Kane Williamson takes a leg break from Rashid Khan at first slip straight into Gulbuddin Naib’s lap and throws his head back in frustration.

Williamson’s out-of-jail shot is a dud against both spin and pace, but with the slip in place and the ball turning and holding in the Providence pitch, there was no way out for him and New Zealand.

“He’ll know there was a slip,” Ian Smith summed up the dismissal on TV commentary. “It’s another sign of a team that hasn’t played cricket.”

Chasing 160, New Zealand slumped to 33 for 4 in the seventh over. Rahmanullah Garbaz scored 80 runs off 56 balls.

New Zealand batted, bowled and fielded like a side that had little match practice. Their full-strength T20I team last played together at the end of their home summer against Australia in February. While the second-ranked team toured Pakistan for a five-match T20I series in April, some of New Zealand’s key players, including skipper Williamson and finisher Glenn Phillips, spent most of the IPL on the bench. Salami batsmen Dion Conway and Finn Allen were participating in the T20 World Cup after recovering from injuries. Neither IPL nor Pakistan were involved in the series.

The cobbler’s nets had collected so much dust that it was impossible for the New Zealanders to clear them in three hours. Allan, who was patrolling the long-leg side boundary, lost the ball under lights and dropped Ibrahim Zadran for 13 in the fifth over. In the next over, Conway failed to collect a correct throw and squandered a run-out opportunity. Garbaz was on 19 runs at that time. The opening pair punished New Zealand’s laziness in the field and pressed on to score 103 runs in 14.3 overs. There were many other fielding flaws in the non-New Zealand performance, with all players, including Williamson, making headlines.

“Our fielding definitely didn’t help our cause,” Williamson said after the game. “That would be the most frustrating part for me.” It’s something we pride ourselves on, so it was very disappointing but our marriage with a great performance from Afghanistan meant it wasn’t good enough and they did. Skill today and we fell behind.”

New Zealand’s batting was equally shaky, with the ball swinging more in the night lights than in the evening. After left-arm fast bowler Fazlul Haq Farooqui destroyed the top order, Rashid and co. Providence used the low bounce and skid offered by the pitch to their advantage. And of course, the venue always has a twist. Rashid is familiar with all this, having played for the Guyana Amazon Warriors in the CPL in 2017. Garbaz is also used to these conditions, having recently turned out for Amazon Warriors in 2022.

Dismissing these two warm-up games, to me, is mental bowling and should be scrutinized.

Mitchell McClenaghan

Especially in hindsight, it feels like New Zealand would have fared better had they played in the warm-up games. Sure, their players arrived in batches of three and there were logistical challenges to deal with, but could they have squeezed in a few warm-up fixtures like Australia did in the lead-up to the T20 World Cup?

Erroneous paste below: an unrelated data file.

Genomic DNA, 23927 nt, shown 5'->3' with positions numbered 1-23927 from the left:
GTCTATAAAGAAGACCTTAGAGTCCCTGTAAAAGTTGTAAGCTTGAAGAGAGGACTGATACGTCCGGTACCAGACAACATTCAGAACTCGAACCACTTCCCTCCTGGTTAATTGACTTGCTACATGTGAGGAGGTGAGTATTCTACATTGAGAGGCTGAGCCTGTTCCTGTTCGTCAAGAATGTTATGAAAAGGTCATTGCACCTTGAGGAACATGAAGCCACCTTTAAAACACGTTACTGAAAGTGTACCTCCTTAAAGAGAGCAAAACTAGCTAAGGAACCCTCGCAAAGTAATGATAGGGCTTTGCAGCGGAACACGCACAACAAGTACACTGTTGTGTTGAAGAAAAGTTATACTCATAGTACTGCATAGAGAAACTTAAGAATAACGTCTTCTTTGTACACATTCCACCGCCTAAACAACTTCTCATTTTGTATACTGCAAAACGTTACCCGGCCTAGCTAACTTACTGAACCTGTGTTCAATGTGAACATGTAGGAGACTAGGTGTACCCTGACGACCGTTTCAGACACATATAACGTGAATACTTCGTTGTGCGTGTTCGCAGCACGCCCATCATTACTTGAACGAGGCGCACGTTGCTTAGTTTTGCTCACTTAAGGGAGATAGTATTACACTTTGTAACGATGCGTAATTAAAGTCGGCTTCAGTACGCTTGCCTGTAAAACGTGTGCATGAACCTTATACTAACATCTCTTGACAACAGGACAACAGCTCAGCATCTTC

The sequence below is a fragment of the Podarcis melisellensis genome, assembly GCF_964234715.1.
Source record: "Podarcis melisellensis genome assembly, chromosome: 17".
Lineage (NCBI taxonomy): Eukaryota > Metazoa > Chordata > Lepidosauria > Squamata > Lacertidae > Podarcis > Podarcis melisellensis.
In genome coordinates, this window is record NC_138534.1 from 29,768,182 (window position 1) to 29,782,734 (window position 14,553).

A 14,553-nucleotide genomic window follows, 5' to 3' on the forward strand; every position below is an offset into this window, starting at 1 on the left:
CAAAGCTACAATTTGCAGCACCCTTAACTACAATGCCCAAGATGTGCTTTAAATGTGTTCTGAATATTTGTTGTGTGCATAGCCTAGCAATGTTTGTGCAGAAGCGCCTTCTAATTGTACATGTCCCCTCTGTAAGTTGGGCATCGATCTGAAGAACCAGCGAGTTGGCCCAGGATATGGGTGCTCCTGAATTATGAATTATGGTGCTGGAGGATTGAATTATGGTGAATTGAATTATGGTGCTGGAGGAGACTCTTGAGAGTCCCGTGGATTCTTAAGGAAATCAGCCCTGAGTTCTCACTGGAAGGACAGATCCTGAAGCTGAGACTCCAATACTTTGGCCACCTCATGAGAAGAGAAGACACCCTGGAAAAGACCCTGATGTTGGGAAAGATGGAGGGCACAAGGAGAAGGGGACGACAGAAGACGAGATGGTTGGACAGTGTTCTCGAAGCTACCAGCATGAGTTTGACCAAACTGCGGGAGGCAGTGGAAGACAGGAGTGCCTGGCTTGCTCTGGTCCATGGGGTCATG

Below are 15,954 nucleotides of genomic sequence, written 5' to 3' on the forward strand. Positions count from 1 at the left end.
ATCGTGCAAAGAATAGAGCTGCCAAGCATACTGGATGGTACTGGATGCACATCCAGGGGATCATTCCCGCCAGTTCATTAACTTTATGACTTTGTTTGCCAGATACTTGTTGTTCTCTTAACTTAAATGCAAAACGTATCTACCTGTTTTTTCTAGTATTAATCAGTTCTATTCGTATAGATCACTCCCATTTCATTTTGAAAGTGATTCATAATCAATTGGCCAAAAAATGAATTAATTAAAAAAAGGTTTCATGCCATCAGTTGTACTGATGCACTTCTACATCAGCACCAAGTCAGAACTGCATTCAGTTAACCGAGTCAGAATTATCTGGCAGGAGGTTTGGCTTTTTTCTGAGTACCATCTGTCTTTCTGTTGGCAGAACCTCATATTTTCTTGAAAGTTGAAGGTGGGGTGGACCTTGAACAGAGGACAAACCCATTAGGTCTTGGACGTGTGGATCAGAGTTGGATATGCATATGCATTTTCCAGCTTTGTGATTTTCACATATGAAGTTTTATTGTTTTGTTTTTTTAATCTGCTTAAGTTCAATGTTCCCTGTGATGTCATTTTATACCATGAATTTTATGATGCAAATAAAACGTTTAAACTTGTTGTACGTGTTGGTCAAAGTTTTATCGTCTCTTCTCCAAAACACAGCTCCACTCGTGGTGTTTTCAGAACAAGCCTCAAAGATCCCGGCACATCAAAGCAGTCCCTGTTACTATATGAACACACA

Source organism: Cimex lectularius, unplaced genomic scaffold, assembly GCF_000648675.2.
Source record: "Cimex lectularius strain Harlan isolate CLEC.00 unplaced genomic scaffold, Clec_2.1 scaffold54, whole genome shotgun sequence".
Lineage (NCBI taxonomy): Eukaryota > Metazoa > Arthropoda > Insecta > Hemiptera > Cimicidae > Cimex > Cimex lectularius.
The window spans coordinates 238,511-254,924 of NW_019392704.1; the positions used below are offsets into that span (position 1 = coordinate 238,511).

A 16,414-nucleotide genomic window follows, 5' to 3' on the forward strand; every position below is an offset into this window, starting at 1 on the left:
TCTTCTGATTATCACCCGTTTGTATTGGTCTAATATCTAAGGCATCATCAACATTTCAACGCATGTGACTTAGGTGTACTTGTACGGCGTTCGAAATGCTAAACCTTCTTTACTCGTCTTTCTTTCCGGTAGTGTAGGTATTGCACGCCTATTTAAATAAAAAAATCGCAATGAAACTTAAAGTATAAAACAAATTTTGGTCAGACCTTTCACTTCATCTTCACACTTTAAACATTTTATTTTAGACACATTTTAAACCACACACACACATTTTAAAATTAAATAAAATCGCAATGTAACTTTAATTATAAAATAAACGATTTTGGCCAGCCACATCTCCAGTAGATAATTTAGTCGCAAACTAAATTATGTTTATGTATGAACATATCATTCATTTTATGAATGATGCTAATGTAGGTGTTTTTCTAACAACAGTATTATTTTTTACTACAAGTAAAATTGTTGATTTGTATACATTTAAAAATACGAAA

Former New Zealand fast bowler and current ESPNcricinfo pundit Mitchell McClenaghan was surprised by New Zealand’s decision to opt out of playing warm-up matches.

“To rule out some of the warm-up games… you’ve got a lot of players who haven’t played in the IPL and they’re sitting on the bench,” McClenaghan said on the Time Out show. “Conway looked incredibly out of touch. Finn Allen, in his case, didn’t go to Pakistan with a back injury. All these guys haven’t played in the last month or so and then in the Caribbean.” So, dismissing these two warm-up games, to me, is mental bowling and should be scrutinized.”

Former New Zealand coach Mike Hessen, who coached Islamabad United to the PSL title earlier this year, also criticized New Zealand’s fielding and their decision to go cold without playing warm-ups.

“We looked really weak,” Hesson said. Sky Sport NZ. “We actually looked disinterested at times when things didn’t really start going our way. The body language fell into the fray, which certainly wouldn’t have pleased Kane Williamson at all. From there, they Gave Afghanistan a bit of momentum. No. Caps side… Unfortunately, the performance they gave was no surprise.”

Given the draw – New Zealand were the last of the 20 teams to start the T20 World Cup – they were always meant to play catch-up. An 84-run defeat in their opener has now left them on the verge of being knocked out in a clear group of death, with Afghanistan and the West Indies having two wins each. Afghanistan’s net run rate of 5.225 means they already have a place in the Super Eight, with New Zealand facing the West Indies, who also have a healthy run rate (3.574), in Trinidad on June 12. Must win. West Indies is home to many T20 superstars.

In their latest T20I match at the Brian Lara Cricket Academy, West Indies beat England 3-2 to win the series, with left-arm spinners Akil Hossain and Gadkesh Moti taking five wickets for just 44 runs in their eight overs. got Slow Track last December. New Zealand realized they had it. no Margin of error from here.

Upon the arrival of the squad, New Zealand batting coach Luke Ronchi said “Well, they (West Indies) are a fantastic T20 team. They are a strong team that can change the game very quickly and obviously that is their There are also domestic situations.” Saturday in Trinidad “They have a lot of Trinidadians playing in their team, so they know the conditions and the ground at Brian Lara Stadium. It’s about making sure we do what we do. That’s the thing. We lost in the first game.”

Even if New Zealand hit the ground running against the West Indies, they could be out early given their poor net run rate (minus 4.2), unless they lose to co-hosts Afghanistan.

A rusty, un-New Zealand performance has exposed the entire World Cup campaign.

Deivarayan Muthu is a sub-editor at ESPNcricinfo.

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